Making Sense of the Lingo on the Whiteboard
During your first few weeks…or months at Axistence Athletics, you may encounter what you believe to be a foreign language written on the whiteboard. Don’t worry, this is completely normal. This post is designed to help you familiarize yourself with our terminology and the flow of our classes.
Throughout the workout, the coach may ask for your weights or times so they can write them on the board. We do this so that we know that our members are improving. As you get stronger, faster, leaner and more mobile, you will be able to complete more work in less time and your numbers on the board will improve. You’re only competing with yourself. If you don’t want your score posted, please let the coach know ahead of time, or just say “smiley face”.
Below, we’ve outlined some of our more popular acronyms that you’ll likely encounter on a weekly basis:
The WOD (Workout of the Day) is the same for every class from 6am to 6pm. The instructors may change but the movements will not. We program 4 main WODs per week: Mon-Tues-Thurs-Fri. Saturday follows a slightly different protocol. It could be an obstacle course or a partner workout. The contents of the WODs change with the seasons to get you prepared for your next outdoor adventure.
W/U is an abbreviation for Warm-Up. You may see that we’re doing Warm-up “A” or “B” or there may be a specific warm-up that we’d like you to do.
The first 10 minutes of class is usually dedicated to the warm-up. Please take this time to actually warm yourself up. In fact, we wouldn’t mind if you came in 5-10 minutes early just to make sure you’re thoroughly warm.
You could probably get away with not warming up for a Body Pump or Zumba class but if you forego your warm-up during one of our high intensity workouts, your risk of injury will increase. The warm-up should take each joint through its full range of motion and you should be at least a little sweaty by the end of it.
If you don’t have time to warm-up, you don’t have time to workout.
The Strength portion of our program is usually our main course for the workout. At Axistence Athletics we have a little bit of a strength bias, and for good reason. The stronger you become, the easier that everything will be. The strength portion usually incorporates barbells, kettlebells or dumbbells and could take anywhere from 15 to 25 minutes depending on the desired adaptation.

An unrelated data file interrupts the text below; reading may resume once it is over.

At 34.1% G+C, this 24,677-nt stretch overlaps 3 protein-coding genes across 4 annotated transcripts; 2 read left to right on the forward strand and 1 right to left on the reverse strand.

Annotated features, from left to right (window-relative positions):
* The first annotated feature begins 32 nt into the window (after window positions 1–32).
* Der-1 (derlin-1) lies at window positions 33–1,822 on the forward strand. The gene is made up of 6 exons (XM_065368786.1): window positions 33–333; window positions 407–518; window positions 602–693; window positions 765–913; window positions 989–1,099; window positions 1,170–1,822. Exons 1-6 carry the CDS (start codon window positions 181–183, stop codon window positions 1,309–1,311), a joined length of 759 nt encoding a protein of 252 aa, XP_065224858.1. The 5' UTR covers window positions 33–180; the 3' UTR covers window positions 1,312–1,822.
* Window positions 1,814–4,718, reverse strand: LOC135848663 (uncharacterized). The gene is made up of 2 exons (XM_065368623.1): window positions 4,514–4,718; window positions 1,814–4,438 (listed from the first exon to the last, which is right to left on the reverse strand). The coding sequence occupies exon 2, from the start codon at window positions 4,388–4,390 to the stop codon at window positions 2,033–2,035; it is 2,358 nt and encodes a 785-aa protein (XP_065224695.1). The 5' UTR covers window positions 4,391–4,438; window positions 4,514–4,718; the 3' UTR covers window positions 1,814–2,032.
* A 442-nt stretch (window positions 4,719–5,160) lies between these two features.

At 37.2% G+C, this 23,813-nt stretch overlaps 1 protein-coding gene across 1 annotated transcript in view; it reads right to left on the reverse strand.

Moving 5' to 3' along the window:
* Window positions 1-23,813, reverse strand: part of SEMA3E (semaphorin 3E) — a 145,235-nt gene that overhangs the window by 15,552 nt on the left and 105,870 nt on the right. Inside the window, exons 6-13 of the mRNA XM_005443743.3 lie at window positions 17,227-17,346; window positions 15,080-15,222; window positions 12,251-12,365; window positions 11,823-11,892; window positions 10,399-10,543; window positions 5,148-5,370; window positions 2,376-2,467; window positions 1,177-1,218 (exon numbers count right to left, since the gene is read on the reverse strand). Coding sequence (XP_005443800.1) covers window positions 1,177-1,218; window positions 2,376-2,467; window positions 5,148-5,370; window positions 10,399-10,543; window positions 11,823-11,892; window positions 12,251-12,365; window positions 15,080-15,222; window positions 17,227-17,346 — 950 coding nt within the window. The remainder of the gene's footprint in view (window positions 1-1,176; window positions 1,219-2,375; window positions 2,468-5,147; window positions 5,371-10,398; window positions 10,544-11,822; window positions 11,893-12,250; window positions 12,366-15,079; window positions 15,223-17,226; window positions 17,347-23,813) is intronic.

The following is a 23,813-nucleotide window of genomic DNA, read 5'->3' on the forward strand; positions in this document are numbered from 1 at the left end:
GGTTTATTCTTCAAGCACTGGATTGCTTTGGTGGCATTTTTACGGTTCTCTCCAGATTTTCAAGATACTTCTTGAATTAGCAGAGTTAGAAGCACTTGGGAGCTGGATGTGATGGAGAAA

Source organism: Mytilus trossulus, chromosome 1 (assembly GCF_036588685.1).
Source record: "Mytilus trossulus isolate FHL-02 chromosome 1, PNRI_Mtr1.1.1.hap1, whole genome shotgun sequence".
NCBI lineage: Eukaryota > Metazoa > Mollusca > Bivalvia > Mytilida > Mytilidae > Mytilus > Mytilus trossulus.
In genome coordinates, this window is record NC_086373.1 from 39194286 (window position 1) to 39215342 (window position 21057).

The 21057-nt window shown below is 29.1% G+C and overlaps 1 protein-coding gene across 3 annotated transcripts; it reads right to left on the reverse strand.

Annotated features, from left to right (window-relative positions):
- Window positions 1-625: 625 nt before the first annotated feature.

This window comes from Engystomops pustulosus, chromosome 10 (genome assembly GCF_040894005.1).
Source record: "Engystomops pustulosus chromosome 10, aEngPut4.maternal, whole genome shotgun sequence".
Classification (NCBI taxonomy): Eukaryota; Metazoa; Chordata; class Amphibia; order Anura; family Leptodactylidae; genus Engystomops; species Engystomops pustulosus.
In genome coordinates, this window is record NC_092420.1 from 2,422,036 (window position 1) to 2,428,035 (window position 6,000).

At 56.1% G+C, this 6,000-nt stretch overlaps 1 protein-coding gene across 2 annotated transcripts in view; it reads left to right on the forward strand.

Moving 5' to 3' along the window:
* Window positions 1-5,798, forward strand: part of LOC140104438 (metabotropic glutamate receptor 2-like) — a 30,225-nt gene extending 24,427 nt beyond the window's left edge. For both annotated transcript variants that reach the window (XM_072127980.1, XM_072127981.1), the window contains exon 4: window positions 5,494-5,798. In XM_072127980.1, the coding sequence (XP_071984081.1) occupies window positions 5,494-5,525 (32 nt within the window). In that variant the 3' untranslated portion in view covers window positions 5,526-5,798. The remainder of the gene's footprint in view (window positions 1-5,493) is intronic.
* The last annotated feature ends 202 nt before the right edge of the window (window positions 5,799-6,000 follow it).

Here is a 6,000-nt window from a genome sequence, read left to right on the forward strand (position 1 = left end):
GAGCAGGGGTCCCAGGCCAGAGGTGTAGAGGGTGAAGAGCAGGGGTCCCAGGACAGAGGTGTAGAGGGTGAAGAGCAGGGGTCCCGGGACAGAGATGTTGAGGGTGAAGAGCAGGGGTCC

Every Strength portion will list the sets and repetitions of the exercises.
4 x 10 (4 sets of 10 exercises)
3 x 8 (3 sets of 8 exercises)
5 x 6 (5 sets of 6 exercises)
5 x 2 (5 sets of 2 exercises)
As the repetitions go down, the amount of weight you’re lifting should increase.
**** Axistence Unwritten Policy **** (except now I guess its written :))
Just because the whiteboard says “5 x 2” doesn’t mean that everyone in the class is going to be doing 5 sets of 2 exercises. We need to make sure that your ligaments & tendons are indeed ready for heavier loads. Although your muscles will recover quickly, your connective tissue takes time to catch up. Often when people injure themselves with weights its because they went too heavy, too quickly and with poor form.
In fact, if you are brand new to our system and exercise in general, we’d like you to use the following protocol:
Month 1: We must build a solid foundation first and perfect the movements before you go heavy. You’ll be doing 3-5 sets of 10-12 repetitions to build up your muscle endurance and perfect your movement patterns.
Month 2: You should now have a solid movement base and your muscle endurance should be improving. Its time to up the weight and decrease the reps. You’ll now be doing 3-5 sets of 8-10 repetitions.
Month 3: After 60 days, generally we feel comfortable that most of our members are ready for whatever the whiteboard throws at them. Whether that’s 5 x 5 or even a 6 x 1.
However, not everyone will follow this progression. You’re all adults. Egos fly high in the gym and its very easy to get caught up in the “how much can I lift” moment. Don’t worry, we actually program days specifically dedicated to test this. Use your best judgment when choosing your weights and always put quality above quantity. Your current goal may be 90 days away, but if you hurt yourself it could be a year away. Make good decisions :)
The MetCon (Metabolic conditioning )is a funny term because really, all conditioning is metabolic. However, this is the term CrossFit uses to describe the higher intensity series of exercises usually following the strength portion of the workout.
AMRAP (As Many Rounds As Posible) is a type of MetCon.
20 Minute AMRAP
Your goal will be to complete As Many Rounds As Possible of those exercises in 20 minutes. If you completed 10 rounds plus 5 pull-ups and 2 pushups, your score is 10 + 7.